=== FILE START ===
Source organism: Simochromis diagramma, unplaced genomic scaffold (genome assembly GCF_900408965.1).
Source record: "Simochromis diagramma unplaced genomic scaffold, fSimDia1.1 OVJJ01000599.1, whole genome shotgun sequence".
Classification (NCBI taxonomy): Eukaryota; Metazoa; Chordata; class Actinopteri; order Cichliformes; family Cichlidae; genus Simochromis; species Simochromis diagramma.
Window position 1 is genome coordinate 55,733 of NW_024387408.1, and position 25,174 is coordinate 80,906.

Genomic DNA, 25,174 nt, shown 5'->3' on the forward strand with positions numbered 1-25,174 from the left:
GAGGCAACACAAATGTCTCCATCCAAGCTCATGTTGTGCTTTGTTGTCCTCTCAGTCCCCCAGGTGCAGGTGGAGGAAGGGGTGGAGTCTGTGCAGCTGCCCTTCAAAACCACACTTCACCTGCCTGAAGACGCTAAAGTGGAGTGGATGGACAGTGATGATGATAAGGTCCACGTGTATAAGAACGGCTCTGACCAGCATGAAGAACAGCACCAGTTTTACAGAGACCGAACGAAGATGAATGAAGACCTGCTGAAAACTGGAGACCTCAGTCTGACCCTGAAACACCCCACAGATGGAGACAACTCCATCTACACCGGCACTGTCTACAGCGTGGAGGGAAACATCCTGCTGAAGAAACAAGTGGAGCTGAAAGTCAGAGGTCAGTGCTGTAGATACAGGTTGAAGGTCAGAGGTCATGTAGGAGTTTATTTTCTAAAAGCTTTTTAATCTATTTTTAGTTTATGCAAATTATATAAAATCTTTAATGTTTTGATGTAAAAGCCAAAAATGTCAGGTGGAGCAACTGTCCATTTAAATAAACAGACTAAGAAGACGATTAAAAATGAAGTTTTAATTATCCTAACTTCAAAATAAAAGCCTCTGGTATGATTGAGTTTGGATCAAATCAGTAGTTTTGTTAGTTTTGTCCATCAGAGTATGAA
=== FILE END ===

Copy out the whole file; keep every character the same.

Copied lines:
Source organism: Simochromis diagramma, unplaced genomic scaffold (genome assembly GCF_900408965.1).
Source record: "Simochromis diagramma unplaced genomic scaffold, fSimDia1.1 OVJJ01000599.1, whole genome shotgun sequence".
Classification (NCBI taxonomy): Eukaryota; Metazoa; Chordata; class Actinopteri; order Cichliformes; family Cichlidae; genus Simochromis; species Simochromis diagramma.
Window position 1 is genome coordinate 55,733 of NW_024387408.1, and position 25,174 is coordinate 80,906.

Genomic DNA, 25,174 nt, shown 5'->3' on the forward strand with positions numbered 1-25,174 from the left:
GAGGCAACACAAATGTCTCCATCCAAGCTCATGTTGTGCTTTGTTGTCCTCTCAGTCCCCCAGGTGCAGGTGGAGGAAGGGGTGGAGTCTGTGCAGCTGCCCTTCAAAACCACACTTCACCTGCCTGAAGACGCTAAAGTGGAGTGGATGGACAGTGATGATGATAAGGTCCACGTGTATAAGAACGGCTCTGACCAGCATGAAGAACAGCACCAGTTTTACAGAGACCGAACGAAGATGAATGAAGACCTGCTGAAAACTGGAGACCTCAGTCTGACCCTGAAACACCCCACAGATGGAGACAACTCCATCTACACCGGCACTGTCTACAGCGTGGAGGGAAACATCCTGCTGAAGAAACAAGTGGAGCTGAAAGTCAGAGGTCAGTGCTGTAGATACAGGTTGAAGGTCAGAGGTCATGTAGGAGTTTATTTTCTAAAAGCTTTTTAATCTATTTTTAGTTTATGCAAATTATATAAAATCTTTAATGTTTTGATGTAAAAGCCAAAAATGTCAGGTGGAGCAACTGTCCATTTAAATAAACAGACTAAGAAGACGATTAAAAATGAAGTTTTAATTATCCTAACTTCAAAATAAAAGCCTCTGGTATGATTGAGTTTGGATCAAATCAGTAGTTTTGTTAGTTTTGTCCATCAGAGTATGAA